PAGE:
The climate of an area in the world is defined as a description of averages and meteorological extremes in this given place. The climate is naturally variable as shown through irregularities and variations in seasons from one year to the next. This variability is normal as are the movement of the ocean currents, volcanic eruptions, solar radiation and the other still partially misunderstood climatic phenomena. Furthermore, our climate also has its extremes – devastating occurrences of floods, droughts, severe hail, tornados and hurricanes are not unusual in certain climates. However, for some decades, certain studies have shown indications of unusually frequent occurrences of these phenomena at a global level linked to the warming that is being felt around the world.
Consequences of Global Warming:
Global warming has very worrisome consequences on humans and the environment:
These consequences include the warming of seawater, melting of glaciers and the decrease or even disappearance of sea ice in certain zones around the Arctic and the Antarctic, which are causing a rise in sea level. This has resulted in the flooding of certain coastal zones as the volume of seawater is increasing not only due to the melting of ice but because warm water is more voluminous than cold water. This disturbs and sometimes even destroys ecosystems; some animal and plant species have become extinct and there has been an extension of deserts, both of which have been attributed to global warming. In addition, such rises in temperatures could prompt a faster and less controllable spread of infectious diseases.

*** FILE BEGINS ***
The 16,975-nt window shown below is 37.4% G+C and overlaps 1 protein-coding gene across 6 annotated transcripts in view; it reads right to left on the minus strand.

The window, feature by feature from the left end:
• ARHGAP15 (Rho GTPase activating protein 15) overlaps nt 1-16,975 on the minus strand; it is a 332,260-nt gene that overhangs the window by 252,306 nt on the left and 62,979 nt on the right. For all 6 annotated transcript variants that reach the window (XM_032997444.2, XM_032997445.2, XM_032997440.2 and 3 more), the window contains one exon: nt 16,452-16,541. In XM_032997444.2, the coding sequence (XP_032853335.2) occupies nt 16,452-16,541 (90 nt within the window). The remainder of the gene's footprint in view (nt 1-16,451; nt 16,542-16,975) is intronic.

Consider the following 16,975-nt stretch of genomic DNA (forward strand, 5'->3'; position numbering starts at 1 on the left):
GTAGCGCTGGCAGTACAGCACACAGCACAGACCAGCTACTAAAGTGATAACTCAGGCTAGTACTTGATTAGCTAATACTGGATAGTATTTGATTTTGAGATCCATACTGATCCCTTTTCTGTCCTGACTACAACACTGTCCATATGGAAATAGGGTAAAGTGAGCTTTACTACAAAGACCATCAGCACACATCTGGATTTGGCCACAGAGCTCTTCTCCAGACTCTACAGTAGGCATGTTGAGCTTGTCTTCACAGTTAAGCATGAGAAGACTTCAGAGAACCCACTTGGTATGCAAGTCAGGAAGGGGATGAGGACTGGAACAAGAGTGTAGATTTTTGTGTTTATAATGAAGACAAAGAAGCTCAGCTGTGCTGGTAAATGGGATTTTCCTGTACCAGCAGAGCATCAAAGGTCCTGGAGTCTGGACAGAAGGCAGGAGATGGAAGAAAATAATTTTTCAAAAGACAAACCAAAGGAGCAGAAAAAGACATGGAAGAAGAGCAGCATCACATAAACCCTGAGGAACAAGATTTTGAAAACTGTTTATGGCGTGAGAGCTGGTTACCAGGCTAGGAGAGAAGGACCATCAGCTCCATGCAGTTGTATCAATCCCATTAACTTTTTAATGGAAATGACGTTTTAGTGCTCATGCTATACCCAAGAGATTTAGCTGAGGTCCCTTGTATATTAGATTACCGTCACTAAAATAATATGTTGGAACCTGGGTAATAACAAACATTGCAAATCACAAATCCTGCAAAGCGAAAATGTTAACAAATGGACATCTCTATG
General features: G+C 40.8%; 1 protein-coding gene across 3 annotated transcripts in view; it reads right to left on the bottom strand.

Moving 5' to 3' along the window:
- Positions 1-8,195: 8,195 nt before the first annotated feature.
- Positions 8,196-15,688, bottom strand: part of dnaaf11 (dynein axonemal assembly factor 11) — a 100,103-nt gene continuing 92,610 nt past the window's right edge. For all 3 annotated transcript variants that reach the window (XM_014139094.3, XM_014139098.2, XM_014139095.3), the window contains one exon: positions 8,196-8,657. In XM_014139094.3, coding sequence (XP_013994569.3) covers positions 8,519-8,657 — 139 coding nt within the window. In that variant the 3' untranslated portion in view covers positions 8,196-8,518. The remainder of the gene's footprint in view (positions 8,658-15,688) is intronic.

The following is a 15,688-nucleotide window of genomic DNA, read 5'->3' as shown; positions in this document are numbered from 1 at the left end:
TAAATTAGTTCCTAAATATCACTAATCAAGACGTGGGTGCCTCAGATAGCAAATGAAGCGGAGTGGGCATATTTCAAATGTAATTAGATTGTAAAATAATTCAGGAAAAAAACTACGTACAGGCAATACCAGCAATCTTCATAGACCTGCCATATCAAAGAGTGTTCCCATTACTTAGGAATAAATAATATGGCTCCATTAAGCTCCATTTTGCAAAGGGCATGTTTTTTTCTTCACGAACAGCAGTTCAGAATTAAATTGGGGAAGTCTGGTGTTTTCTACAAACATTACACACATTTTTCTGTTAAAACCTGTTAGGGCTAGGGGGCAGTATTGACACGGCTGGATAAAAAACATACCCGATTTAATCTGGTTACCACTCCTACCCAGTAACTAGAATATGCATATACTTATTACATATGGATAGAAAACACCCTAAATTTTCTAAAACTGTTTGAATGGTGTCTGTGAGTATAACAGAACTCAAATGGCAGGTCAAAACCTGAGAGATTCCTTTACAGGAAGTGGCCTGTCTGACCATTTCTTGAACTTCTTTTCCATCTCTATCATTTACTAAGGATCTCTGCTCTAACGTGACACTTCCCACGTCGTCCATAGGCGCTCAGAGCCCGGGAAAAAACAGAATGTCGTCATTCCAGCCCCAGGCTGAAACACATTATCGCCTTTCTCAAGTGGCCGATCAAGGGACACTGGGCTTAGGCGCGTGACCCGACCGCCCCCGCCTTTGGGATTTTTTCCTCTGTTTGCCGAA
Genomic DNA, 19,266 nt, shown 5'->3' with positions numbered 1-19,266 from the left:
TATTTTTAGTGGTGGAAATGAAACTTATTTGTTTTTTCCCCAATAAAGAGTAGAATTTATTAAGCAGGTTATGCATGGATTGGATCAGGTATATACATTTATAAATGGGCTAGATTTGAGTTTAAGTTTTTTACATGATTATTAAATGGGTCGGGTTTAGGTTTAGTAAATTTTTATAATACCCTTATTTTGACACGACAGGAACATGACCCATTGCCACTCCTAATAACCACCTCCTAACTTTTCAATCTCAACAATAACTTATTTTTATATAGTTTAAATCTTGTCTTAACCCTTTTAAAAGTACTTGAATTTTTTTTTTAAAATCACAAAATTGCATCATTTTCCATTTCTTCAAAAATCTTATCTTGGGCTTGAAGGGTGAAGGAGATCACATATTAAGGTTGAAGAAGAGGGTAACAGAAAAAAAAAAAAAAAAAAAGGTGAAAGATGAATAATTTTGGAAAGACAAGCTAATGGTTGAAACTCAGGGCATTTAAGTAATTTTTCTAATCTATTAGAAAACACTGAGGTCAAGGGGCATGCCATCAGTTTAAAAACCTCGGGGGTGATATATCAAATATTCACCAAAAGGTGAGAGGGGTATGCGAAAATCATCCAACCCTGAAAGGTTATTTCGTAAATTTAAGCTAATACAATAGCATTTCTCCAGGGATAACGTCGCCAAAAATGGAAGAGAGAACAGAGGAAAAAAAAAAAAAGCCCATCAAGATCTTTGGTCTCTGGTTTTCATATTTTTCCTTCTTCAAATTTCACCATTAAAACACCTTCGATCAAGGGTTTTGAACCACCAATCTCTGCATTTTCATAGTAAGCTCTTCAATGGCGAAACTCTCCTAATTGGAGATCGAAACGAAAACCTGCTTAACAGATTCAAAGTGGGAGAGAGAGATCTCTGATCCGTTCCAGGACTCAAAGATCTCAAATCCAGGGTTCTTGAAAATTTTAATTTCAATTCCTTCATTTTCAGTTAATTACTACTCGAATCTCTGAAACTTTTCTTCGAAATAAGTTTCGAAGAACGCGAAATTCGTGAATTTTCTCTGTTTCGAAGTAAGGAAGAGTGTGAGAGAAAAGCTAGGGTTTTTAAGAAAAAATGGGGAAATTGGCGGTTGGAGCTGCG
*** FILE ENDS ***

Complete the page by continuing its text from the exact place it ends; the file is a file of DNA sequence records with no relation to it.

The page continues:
More intense heat waves and stronger, more frequent rains could see an increase in the number of floods, cyclones and severe hurricanes with more violent winds. Potable water resources could also decrease, which could have anthropological consequences such as migration.
Developing nations and 325 million of the poorest people in the world are and will be the most affected group faced with climate change. Hurricanes, cyclones, floods, torrential rains, waves of drought, rises in sea level threaten numerous nations and billions of people.
At present, predictions of rises in temperature vary between 1.8°C and 4°C by the end of the century. The increase will not be uniformly distributed throughout the planet as it has not been in the recent past: Around the North Pole, over the last ten years, average temperatures increased twice as quickly as increases seen throughout the rest of the world.
Impact of Global Warming on humans:
Besides the increase in natural disasters, the agricultural returns could decrease and the zones where vectors and diseases such as cholera and malaria are present could widen. This could affect numerous growing populations in tropical zones. In addition, it could compel groups of people to migrate.
Peoples’ lifestyles could also be modified as were that of the Inuits of Kuujjuaq located in north of Canada. Air conditioners were ordered for these people by their mayor, Larry Watt in 2006 after temperatures increased to 31°C.
Some positive consequences:
Although the problem of global warming is viewed largely negatively, there have been some positive consequences for some groups in certain regions throughout the world. These positive consequences lack recognition in the media and remain mostly unpublished. In addition, positive consequences have resulted from the fight against the problem of global warming. Global warming has increased awareness amongst individuals and political groups of the impacts that human activities have on the environment. As a result, there have been developments of innovative technological solutions. Some other positive consequences include: